As a part of phase two, many organizations start to onboard public cloud services for compute and related block storage services. Commissioning these services, which have clear parallels in the typical enterprise data centers, bring the usual enterprise questions into play. These process driven questions have been around since the dawn of systems. How do I manage my asset? How do I monitor my asset? How do I ensure that in the event of a problem I can recover from failure? In addressing these questions, and having the challenge of leveraging both the new platform and the old platform, engineers and architects are forced to work to define solutions that work for both. In the even that tools aren’t available to support both, tool sprawl becomes an issue. So where does that leave us? Unfortunately, it leaves us in a place where we must make decisions about supporting multiple platforms in the most efficient way possible.
How can we combat tool sprawl as a part of our cloud backup strategy?
A byproduct of choosing to support a new compute service provider (not simply a public cloud problem) is stepping out of the comfy space where there are many choices of partners to meet your needs into an area where you’re building your own compatibility matrix. Building a “choose your own adventure” compatibility matrix among products complicates management of systems and adds work for support engineers. If due-diligence isn’t performed around the selection of tools and definition of these processes extra work can be created. Luckily in the backup space, Rubrik has this problem covered. Rubrik can natively backup VMware virtual machines and then by leveraging a small operating system based agent can also backup and recover the operating systems of your public cloud AWS instances or Azure VMs. The solution ends up logically looking like this when leveraging VMware for on-prem workloads and AWS for public cloud workloads:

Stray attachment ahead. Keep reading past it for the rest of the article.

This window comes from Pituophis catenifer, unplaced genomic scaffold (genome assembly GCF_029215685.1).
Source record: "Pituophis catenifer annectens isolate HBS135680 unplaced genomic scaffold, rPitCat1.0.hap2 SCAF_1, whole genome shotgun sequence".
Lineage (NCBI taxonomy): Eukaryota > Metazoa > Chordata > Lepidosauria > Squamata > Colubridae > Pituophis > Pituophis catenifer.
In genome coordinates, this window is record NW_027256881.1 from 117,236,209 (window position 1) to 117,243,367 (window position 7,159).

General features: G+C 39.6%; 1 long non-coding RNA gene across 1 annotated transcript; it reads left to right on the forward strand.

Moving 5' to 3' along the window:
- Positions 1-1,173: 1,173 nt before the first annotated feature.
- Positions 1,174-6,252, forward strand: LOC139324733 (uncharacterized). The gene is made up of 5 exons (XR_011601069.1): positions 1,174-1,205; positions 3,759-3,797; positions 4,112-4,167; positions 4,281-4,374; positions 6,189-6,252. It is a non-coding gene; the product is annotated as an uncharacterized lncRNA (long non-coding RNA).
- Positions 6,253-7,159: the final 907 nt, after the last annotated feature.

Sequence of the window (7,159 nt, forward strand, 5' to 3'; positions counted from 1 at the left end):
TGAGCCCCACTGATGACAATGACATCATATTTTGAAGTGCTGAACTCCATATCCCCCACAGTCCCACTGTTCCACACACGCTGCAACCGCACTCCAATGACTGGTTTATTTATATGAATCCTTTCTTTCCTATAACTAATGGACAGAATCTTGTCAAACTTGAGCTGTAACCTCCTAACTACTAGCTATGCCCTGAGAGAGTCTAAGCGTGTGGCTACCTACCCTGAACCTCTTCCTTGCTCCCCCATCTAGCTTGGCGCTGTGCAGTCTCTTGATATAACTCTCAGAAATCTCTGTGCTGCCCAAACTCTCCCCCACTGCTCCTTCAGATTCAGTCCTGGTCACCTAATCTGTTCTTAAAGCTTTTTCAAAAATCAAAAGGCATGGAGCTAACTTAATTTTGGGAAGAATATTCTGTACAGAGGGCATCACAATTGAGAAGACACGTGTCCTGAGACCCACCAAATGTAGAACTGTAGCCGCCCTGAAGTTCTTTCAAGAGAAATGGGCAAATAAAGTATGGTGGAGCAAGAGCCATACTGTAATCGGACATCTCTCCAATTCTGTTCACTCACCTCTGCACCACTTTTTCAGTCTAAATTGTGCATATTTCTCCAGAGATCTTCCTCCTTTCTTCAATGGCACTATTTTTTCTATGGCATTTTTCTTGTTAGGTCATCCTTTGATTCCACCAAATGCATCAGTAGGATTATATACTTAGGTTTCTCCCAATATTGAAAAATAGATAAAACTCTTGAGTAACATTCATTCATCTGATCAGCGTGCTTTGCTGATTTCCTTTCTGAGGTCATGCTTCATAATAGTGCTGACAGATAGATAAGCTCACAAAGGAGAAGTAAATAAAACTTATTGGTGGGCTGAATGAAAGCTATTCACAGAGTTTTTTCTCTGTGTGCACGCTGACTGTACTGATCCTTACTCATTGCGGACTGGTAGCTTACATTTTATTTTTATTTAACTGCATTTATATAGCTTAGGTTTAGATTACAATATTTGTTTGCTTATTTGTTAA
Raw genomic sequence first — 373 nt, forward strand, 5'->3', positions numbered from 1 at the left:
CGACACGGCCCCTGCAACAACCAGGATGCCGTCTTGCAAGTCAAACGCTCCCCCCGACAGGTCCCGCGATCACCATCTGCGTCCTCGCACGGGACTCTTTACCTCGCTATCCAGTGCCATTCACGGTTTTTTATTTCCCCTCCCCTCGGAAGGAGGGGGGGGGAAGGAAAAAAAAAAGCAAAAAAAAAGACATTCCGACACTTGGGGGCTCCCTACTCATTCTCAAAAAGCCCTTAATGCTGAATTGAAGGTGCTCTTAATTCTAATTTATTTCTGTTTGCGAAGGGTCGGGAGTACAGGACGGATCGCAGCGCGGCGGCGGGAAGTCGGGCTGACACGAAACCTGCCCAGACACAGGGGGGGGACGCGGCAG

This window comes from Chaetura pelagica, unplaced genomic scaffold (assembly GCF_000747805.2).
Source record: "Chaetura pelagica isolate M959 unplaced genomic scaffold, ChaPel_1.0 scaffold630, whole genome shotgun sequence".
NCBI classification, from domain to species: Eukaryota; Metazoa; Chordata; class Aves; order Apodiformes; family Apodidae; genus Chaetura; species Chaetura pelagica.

The brilliant part is that by leveraging a solution that can cover both your existing on-premises workloads and also your public cloud data management requirements, we’re easing the onboarding of this new platform for compute consumption. Are there platforms out there that natively backup AWS instances to S3 storage? Sure, but a solution like this gives us the capability to leverage a known platform that also integrates with what the operations teams normally leverage to help make our cloud strategy just a bit more seamless. I hope that this gets you thinking about tooling. As you look at your data center food groups (storage, networking, compute, recovery) be thinking how you can help your company be agile in the face of changes like these.
On-premises, in the cloud, where should a backup stack exist?
This logical view of a backup strategy considers an SLA policy that maps virtual machine and public cloud instance assets to a “Backup Appliance.” I use the term appliance in this context because the notion of the Rubrik platform being an appliance may be somewhat misleading. In this use case, you have the ability to run the Rubrik platform in a physical configuration or as a cluster of instances running in a public cloud provider. Understanding where this stack should live is a vital part of your cloud strategy when it comes to minimizing cloud costs and maximizing backup performance. When leveraging Rubrik to backup instances in a public cloud provider, it makes a fair bit of sense to use a software-based stack that’s close to your application data itself. The Rubrik platform gives us this ability.